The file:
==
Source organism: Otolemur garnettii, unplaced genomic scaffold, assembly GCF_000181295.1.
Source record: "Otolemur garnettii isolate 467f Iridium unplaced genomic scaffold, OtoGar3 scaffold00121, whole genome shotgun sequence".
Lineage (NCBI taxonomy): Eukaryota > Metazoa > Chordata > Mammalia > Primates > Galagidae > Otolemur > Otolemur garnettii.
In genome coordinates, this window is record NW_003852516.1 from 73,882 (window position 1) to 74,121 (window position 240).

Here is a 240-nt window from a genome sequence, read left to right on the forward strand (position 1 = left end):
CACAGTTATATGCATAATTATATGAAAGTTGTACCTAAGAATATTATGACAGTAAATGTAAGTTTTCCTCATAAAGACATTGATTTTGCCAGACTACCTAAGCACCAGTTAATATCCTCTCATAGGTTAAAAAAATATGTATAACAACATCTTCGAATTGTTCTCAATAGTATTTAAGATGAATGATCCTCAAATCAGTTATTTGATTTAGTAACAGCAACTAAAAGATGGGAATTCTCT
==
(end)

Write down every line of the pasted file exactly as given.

Source organism: Otolemur garnettii, unplaced genomic scaffold, assembly GCF_000181295.1.
Source record: "Otolemur garnettii isolate 467f Iridium unplaced genomic scaffold, OtoGar3 scaffold00121, whole genome shotgun sequence".
Lineage (NCBI taxonomy): Eukaryota > Metazoa > Chordata > Mammalia > Primates > Galagidae > Otolemur > Otolemur garnettii.
In genome coordinates, this window is record NW_003852516.1 from 73,882 (window position 1) to 74,121 (window position 240).

Here is a 240-nt window from a genome sequence, read left to right on the forward strand (position 1 = left end):
CACAGTTATATGCATAATTATATGAAAGTTGTACCTAAGAATATTATGACAGTAAATGTAAGTTTTCCTCATAAAGACATTGATTTTGCCAGACTACCTAAGCACCAGTTAATATCCTCTCATAGGTTAAAAAAATATGTATAACAACATCTTCGAATTGTTCTCAATAGTATTTAAGATGAATGATCCTCAAATCAGTTATTTGATTTAGTAACAGCAACTAAAAGATGGGAATTCTCT